Intel L1 Terminal Fault Security Vulnerability

Intel L1 Terminal Fault Security Vulnerability.

In a nutshell, if two virtual machines are using the same processor (common place) they share L1 cache which is memory built into the CPU itself. This vulnerability has the potential for malicious software on one virtual machine to access information sitting in that L1 memory of other virtual machine’s sharing the physical processor.

Intel have a nice explanation video here

And deeper info here

 

VMware have released vCenter and ESXi patches and advice on mitigating against these vulnerabilities.

For Hypervisor Specific Mitigation of CVE-2018-3646 for vSphere see https://kb.vmware.com/s/article/55806

The attack Vector Summary

  • Sequential-context attack vector: a malicious VM can potentially infer recently accessed L1 data of a previous context (hypervisor thread or other VM thread) on either logical processor of a processor core.
  • Concurrent-context attack vector: a malicious VM can potentially infer recently accessed L1 data of a concurrently executing context (hypervisor thread or other VM thread) on the other logical processor of the hyperthreading-enabled processor core.

Sequential-context attack vector is covered by vSphere updates and patching with no significant impact, While Concurrent-Context attach vector requires enabling a new feature called the ESXi Side-Channel-Aware Scheduler.

The initial version of this feature will only schedule the hypervisor and VMs on one logical processor of an Intel Hyperthreading-enabled core. This feature may impose a non-trivial performance impact and is not enabled by default.

 

So when it comes to planning for the Sequential-context attack vector fix/ enabling the ESXi Side-Channel-Aware Scheduler VMware recommend performing a risk assessment. They have also provided a HTAware Mitigation Tool to assist with the decision to enable this or not.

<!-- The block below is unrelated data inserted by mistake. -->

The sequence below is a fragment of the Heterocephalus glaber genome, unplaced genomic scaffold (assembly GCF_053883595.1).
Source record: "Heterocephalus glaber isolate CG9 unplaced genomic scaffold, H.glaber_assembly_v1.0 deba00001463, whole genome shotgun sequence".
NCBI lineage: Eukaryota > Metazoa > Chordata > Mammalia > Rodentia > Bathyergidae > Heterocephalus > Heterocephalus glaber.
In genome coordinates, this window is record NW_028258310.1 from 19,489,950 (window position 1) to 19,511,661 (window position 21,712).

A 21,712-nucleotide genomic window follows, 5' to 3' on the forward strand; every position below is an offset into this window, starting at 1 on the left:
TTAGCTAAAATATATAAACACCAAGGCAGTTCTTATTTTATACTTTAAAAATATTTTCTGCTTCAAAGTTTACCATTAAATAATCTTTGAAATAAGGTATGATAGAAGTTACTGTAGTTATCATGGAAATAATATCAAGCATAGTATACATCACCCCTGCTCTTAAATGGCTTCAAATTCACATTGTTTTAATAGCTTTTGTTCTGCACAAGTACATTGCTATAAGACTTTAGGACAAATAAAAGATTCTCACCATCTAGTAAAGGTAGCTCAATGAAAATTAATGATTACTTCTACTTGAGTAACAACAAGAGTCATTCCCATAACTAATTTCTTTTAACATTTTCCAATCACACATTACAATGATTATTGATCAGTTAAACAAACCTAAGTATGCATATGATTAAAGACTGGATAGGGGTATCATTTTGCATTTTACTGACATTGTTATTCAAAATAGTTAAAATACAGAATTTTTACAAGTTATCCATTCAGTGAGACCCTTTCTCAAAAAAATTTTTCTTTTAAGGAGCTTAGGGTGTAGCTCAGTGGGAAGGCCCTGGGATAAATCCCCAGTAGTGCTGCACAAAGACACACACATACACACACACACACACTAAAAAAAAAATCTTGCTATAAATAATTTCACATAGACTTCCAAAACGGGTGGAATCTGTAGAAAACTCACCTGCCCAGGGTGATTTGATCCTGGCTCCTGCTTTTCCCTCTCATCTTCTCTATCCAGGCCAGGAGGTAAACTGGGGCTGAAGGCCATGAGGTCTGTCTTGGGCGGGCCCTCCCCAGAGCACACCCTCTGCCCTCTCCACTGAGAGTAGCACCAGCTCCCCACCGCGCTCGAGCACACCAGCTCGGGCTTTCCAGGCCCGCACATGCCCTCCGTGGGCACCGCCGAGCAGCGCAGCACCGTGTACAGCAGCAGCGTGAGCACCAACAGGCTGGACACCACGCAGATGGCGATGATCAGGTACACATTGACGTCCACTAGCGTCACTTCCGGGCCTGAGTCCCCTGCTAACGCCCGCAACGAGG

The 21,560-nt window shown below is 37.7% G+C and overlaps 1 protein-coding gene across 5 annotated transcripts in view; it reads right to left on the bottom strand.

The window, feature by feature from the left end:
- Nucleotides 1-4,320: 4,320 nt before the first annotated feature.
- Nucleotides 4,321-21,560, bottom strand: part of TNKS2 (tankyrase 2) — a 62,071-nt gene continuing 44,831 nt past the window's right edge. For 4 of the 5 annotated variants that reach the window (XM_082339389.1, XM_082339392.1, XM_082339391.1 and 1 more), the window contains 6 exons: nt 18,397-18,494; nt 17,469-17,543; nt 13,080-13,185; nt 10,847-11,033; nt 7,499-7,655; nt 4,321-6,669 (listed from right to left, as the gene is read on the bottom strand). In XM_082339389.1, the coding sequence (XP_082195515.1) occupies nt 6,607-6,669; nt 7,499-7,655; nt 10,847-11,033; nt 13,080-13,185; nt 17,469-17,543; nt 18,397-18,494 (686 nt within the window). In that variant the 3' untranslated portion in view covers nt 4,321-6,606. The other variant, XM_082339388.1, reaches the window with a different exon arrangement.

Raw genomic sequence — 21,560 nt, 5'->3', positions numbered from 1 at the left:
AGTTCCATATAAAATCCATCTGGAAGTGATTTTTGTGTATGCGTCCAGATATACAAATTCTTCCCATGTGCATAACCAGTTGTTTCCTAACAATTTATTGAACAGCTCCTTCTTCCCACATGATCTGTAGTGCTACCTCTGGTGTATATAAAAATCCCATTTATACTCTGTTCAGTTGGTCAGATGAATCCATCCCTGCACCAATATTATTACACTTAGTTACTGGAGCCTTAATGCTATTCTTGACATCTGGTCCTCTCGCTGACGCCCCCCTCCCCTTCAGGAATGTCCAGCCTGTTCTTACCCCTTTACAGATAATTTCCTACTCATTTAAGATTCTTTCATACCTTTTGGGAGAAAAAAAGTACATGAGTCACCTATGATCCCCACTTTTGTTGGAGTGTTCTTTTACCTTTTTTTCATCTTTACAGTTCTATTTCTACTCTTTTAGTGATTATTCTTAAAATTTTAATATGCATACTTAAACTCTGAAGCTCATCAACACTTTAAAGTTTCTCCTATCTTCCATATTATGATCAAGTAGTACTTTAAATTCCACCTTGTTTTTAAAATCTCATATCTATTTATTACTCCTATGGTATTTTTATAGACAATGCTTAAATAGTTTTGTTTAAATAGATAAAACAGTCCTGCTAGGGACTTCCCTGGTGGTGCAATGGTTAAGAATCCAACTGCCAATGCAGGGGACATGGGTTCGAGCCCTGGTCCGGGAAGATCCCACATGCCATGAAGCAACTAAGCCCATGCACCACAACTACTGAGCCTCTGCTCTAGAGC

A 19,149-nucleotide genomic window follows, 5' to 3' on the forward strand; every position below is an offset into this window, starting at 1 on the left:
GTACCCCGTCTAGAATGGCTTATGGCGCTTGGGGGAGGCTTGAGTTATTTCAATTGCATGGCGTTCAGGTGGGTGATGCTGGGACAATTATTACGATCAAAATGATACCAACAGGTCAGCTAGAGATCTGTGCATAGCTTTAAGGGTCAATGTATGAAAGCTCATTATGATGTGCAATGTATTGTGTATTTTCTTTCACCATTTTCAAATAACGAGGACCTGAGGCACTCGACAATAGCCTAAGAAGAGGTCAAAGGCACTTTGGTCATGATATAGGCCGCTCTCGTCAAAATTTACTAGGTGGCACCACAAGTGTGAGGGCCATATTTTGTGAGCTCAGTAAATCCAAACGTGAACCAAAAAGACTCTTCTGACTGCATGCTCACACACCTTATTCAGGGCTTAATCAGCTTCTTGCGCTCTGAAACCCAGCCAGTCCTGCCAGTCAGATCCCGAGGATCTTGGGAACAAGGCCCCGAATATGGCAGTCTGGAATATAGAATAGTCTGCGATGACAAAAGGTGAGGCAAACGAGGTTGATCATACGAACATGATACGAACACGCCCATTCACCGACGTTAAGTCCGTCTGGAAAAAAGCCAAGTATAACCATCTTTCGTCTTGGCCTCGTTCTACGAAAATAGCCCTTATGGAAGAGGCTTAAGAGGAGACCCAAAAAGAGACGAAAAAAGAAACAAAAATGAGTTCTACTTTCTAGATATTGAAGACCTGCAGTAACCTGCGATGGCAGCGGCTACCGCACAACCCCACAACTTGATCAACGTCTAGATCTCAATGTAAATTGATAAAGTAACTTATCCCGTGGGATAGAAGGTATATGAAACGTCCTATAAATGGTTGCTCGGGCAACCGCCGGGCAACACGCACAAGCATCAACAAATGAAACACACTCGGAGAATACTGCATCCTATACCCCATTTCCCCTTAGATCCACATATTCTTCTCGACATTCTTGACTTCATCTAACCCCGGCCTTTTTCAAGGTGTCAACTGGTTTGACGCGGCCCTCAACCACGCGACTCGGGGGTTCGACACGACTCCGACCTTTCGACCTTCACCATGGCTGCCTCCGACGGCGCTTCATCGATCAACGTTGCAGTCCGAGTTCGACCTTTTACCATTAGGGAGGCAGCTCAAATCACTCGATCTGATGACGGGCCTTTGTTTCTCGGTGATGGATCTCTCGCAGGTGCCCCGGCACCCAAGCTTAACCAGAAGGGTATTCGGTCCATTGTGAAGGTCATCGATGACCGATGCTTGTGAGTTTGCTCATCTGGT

Details Found here: https://kb.vmware.com/s/article/56931.

PowerCLi is required and the HTAware Mitigation module (found in the above link) is required to be installed.

Next Connect to your vCenter server via PowerCLI entering: Connect-VIServer

Next Step run the command:

Get-HTAwareMitigationAnalysis -Server vCenter_Server_Name

This will produce the following files

  • json.gz – Raw collected data
  • csv – Processed results in CSV format
  • html – Detailed report
  • json.gz – Processed raw data

The output.html produces a report like below, detailing cluster and host CPU utilization, and gives an ADVICE only recommendation, based on the vCenter stats.

User due diligence is also required before making a decision.

Notification on webclient once patching has been completed.

This notification can be suppressed if not enabling Side-Channel-Aware Scheduler.

Enabling the ESXi Side-Channel-Aware Scheduler using the vSphere Web Client or vSphere Client

  1. Connect to the vCenter Server using either the vSphere Web or vSphere Client.
  2. Select an ESXi host in the inventory.
  3. Click the Manage (5.5/6.0) or Configure (6.5/6.7) tab.
  4. Click the Settings sub-tab.
  5. Under the System heading, click Advanced System Settings.
  6. Click in the Filter box and search VMkernel.Boot.hyperthreadingMitigation
  7. Select the setting by name and click the Edit pencil icon.
  8. Change the configuration option to true (default: false).
  9. Click OK.
  10. Reboot the ESXi host for the configuration change to go into effect.

Links to related info found below:

https://kb.vmware.com/s/article/55636

https://cve.mitre.org/cgi-bin/cvename.cgi?name=CVE-2018-3646

https://kb.vmware.com/s/article/55767

https://kb.vmware.com/s/article/55806

https://kb.vmware.com/s/article/56931

 

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